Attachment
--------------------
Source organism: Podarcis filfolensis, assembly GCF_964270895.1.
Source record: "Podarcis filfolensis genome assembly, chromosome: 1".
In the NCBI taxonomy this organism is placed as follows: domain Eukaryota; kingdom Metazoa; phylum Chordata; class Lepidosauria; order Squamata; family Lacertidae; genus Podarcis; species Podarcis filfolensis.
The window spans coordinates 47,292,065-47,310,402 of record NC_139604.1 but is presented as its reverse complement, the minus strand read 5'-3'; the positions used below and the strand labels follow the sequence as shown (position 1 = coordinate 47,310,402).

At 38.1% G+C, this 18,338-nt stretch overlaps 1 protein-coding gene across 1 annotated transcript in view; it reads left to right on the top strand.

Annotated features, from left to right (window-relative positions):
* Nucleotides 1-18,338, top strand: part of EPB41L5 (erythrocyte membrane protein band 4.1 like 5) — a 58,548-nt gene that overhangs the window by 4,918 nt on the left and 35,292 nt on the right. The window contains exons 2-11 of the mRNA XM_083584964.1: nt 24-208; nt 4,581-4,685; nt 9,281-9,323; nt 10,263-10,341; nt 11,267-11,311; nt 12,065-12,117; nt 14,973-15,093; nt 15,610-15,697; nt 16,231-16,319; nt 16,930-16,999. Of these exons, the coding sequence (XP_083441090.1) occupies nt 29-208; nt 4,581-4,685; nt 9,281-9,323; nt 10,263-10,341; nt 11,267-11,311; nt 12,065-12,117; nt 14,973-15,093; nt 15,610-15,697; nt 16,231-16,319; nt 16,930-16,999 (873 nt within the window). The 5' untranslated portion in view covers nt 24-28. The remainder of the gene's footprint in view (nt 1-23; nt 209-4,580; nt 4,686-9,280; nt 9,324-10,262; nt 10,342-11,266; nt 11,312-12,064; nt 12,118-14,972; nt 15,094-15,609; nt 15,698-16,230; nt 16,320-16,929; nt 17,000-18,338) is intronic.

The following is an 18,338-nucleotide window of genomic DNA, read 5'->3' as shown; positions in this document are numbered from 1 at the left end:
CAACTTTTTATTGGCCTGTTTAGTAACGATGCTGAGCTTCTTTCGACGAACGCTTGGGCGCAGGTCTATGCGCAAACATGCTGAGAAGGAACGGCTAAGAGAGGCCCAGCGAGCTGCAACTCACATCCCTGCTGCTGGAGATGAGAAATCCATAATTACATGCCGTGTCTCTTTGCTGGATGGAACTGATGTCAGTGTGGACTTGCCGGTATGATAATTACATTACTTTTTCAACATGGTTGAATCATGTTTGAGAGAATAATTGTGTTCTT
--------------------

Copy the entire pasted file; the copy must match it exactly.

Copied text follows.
Source organism: Podarcis filfolensis, assembly GCF_964270895.1.
Source record: "Podarcis filfolensis genome assembly, chromosome: 1".
In the NCBI taxonomy this organism is placed as follows: domain Eukaryota; kingdom Metazoa; phylum Chordata; class Lepidosauria; order Squamata; family Lacertidae; genus Podarcis; species Podarcis filfolensis.
The window spans coordinates 47,292,065-47,310,402 of record NC_139604.1 but is presented as its reverse complement, the minus strand read 5'-3'; the positions used below and the strand labels follow the sequence as shown (position 1 = coordinate 47,310,402).

At 38.1% G+C, this 18,338-nt stretch overlaps 1 protein-coding gene across 1 annotated transcript in view; it reads left to right on the top strand.

Annotated features, from left to right (window-relative positions):
* Nucleotides 1-18,338, top strand: part of EPB41L5 (erythrocyte membrane protein band 4.1 like 5) — a 58,548-nt gene that overhangs the window by 4,918 nt on the left and 35,292 nt on the right. The window contains exons 2-11 of the mRNA XM_083584964.1: nt 24-208; nt 4,581-4,685; nt 9,281-9,323; nt 10,263-10,341; nt 11,267-11,311; nt 12,065-12,117; nt 14,973-15,093; nt 15,610-15,697; nt 16,231-16,319; nt 16,930-16,999. Of these exons, the coding sequence (XP_083441090.1) occupies nt 29-208; nt 4,581-4,685; nt 9,281-9,323; nt 10,263-10,341; nt 11,267-11,311; nt 12,065-12,117; nt 14,973-15,093; nt 15,610-15,697; nt 16,231-16,319; nt 16,930-16,999 (873 nt within the window). The 5' untranslated portion in view covers nt 24-28. The remainder of the gene's footprint in view (nt 1-23; nt 209-4,580; nt 4,686-9,280; nt 9,324-10,262; nt 10,342-11,266; nt 11,312-12,064; nt 12,118-14,972; nt 15,094-15,609; nt 15,698-16,230; nt 16,320-16,929; nt 17,000-18,338) is intronic.

The following is an 18,338-nucleotide window of genomic DNA, read 5'->3' as shown; positions in this document are numbered from 1 at the left end:
CAACTTTTTATTGGCCTGTTTAGTAACGATGCTGAGCTTCTTTCGACGAACGCTTGGGCGCAGGTCTATGCGCAAACATGCTGAGAAGGAACGGCTAAGAGAGGCCCAGCGAGCTGCAACTCACATCCCTGCTGCTGGAGATGAGAAATCCATAATTACATGCCGTGTCTCTTTGCTGGATGGAACTGATGTCAGTGTGGACTTGCCGGTATGATAATTACATTACTTTTTCAACATGGTTGAATCATGTTTGAGAGAATAATTGTGTTCTT